I like a Courser of Kruphix and Kitchen Finks split because it’s good to have more enchantments for delirium. In midrange mirrors finks acts as sacrifice fodder for Liliana, but I don’t want to draw two as it’s too low-impact. Courser can take over a game by itself, but the second copy is also essentially redundant and not good in every situation. It’s nice that Courser blocks Prized Amalgam and Bloodghast out of Dredge.

Jund Charm is a way to remove the graveyard against Dredge, but it’s also an additional sweeper. The key to a good Jund sideboard is having enough high-impact spells against creature decks to reclaim card advantage. The other cards to fill that role are Painful Truths, Liliana, and Anger of the Gods.

NaJundi

I think the mirror match is going to be popular and it’s easy to go over the top of Jund. The next deck I tried is Jund Nahiri:


Lingering Souls
I have played about ten games with this deck and it feels great against Midrange and control. The only concession in the mana base compared to the Grim Flayer Jund deck is I cut Copperline Gorge for Temple Garden. I want a second White source to play around Ghost Quarter and other land destruction. It’s a good land to have in combination with Blackcleave Cliffs so I get all of my colors. In the late game I search for the second White as insurance, but it’s also another Green source for Scavenging Ooze.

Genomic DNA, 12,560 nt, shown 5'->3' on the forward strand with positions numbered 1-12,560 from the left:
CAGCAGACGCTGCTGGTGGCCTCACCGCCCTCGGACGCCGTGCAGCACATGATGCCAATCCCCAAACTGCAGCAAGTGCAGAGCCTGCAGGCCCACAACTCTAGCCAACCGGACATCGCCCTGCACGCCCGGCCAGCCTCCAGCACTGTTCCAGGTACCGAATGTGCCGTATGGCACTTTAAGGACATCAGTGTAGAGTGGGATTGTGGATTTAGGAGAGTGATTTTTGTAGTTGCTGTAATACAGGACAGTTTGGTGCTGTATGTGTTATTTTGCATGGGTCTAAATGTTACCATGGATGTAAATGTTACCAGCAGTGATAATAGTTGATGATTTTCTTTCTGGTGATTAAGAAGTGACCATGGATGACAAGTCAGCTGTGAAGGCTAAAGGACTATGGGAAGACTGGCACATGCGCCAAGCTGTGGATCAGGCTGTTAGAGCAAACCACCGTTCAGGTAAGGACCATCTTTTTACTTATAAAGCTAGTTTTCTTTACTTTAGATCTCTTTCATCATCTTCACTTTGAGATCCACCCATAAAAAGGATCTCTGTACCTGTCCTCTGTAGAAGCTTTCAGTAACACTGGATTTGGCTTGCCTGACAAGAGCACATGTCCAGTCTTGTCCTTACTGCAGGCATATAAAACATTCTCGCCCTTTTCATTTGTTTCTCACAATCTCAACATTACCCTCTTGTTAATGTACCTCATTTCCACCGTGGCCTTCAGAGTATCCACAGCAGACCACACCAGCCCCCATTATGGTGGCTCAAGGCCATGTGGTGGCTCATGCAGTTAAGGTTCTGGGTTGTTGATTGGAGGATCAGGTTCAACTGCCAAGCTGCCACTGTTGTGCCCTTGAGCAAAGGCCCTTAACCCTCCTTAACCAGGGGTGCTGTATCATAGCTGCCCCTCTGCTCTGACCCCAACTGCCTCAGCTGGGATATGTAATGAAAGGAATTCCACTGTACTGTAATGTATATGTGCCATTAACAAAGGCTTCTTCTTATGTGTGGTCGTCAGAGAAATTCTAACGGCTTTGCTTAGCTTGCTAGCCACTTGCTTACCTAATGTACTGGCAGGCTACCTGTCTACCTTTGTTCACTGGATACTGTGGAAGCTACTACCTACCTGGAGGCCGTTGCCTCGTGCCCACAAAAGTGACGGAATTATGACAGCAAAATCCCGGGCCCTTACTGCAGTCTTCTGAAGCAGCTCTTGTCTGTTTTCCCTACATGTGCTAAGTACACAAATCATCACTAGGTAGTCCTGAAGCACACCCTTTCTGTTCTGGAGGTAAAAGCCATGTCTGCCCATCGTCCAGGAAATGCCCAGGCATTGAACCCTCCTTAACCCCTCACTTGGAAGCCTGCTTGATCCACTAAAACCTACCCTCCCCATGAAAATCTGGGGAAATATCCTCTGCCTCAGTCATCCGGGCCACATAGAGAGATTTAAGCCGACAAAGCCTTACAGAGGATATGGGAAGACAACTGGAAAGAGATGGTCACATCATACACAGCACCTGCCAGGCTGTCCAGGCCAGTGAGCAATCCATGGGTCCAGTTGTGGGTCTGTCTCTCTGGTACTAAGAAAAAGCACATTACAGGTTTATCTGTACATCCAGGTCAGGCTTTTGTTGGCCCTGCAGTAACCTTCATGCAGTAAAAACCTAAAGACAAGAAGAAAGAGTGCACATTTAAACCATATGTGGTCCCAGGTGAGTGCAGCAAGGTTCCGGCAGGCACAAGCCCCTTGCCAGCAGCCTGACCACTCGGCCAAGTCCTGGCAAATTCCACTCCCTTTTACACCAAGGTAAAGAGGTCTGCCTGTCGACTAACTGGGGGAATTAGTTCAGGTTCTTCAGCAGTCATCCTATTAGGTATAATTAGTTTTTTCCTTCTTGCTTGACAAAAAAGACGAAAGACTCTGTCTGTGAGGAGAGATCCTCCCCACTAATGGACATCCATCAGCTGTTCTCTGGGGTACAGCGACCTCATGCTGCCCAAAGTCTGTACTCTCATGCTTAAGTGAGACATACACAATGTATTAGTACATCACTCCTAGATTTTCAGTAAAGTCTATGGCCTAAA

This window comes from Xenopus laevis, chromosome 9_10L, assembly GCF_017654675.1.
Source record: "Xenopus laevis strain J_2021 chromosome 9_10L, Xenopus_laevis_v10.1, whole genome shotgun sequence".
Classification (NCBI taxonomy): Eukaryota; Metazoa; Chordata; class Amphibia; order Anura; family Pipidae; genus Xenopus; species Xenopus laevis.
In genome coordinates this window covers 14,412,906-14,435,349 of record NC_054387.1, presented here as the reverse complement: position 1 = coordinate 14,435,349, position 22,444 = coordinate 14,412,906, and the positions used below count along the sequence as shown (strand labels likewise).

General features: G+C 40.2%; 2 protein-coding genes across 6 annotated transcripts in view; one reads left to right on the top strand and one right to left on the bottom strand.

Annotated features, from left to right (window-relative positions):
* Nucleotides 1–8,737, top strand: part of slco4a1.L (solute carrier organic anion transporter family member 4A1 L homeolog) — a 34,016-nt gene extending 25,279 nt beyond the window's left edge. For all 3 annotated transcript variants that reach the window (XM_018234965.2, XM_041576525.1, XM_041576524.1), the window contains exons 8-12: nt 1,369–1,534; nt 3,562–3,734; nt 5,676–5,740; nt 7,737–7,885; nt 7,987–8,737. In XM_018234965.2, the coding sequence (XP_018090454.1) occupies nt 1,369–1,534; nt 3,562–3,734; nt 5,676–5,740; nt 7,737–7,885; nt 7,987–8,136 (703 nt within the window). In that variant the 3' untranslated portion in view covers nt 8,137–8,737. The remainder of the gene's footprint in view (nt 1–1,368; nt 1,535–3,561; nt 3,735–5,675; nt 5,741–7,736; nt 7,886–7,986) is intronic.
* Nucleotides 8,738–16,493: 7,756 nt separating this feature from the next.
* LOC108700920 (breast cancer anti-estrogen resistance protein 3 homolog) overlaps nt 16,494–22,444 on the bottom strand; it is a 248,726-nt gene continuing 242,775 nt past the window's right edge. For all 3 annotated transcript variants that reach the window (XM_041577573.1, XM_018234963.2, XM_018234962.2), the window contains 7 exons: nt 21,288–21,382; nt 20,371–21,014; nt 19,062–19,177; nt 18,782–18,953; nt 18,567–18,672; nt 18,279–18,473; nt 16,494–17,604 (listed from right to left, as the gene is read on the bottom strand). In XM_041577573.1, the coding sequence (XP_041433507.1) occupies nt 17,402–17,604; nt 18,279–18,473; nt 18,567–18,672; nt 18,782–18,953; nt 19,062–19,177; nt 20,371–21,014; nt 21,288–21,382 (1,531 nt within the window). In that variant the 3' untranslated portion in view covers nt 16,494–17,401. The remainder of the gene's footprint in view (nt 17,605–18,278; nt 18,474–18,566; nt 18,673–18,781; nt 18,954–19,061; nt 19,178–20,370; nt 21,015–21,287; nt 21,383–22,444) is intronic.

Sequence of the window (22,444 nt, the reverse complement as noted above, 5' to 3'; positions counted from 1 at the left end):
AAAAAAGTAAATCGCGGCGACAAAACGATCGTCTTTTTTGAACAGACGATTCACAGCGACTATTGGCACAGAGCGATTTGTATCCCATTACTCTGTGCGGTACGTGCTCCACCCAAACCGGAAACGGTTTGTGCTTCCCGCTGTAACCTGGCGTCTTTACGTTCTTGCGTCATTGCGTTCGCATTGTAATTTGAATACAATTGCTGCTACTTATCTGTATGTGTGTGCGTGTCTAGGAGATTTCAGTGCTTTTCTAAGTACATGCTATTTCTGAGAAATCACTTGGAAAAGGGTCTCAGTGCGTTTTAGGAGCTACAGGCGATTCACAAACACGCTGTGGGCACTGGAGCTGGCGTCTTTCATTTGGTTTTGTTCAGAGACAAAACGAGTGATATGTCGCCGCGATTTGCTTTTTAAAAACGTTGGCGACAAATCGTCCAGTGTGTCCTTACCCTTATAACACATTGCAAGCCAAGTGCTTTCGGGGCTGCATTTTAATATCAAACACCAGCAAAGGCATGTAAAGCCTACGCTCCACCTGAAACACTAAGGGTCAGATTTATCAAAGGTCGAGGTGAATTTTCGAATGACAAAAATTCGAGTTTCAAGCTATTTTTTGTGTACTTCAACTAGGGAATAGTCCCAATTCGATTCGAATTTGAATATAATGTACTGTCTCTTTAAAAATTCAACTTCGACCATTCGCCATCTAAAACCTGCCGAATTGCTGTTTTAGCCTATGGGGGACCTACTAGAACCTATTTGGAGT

Lingering Souls is one of the most powerful cards in Modern. When I combine it with eight Planeswalkers it’s a recipe for a great midrange matchup. Emrakul is awkward to draw, but all eight walkers can put her back in the deck. This can mean your deck gets worse as most things going to the graveyard include fetch lands and Inquisition of Kozilek. To combat this from happening my flex spots exile cards in my own graveyard: Grim Lavamancer, Tasigur, the Golden Fang and Scavenging Ooze.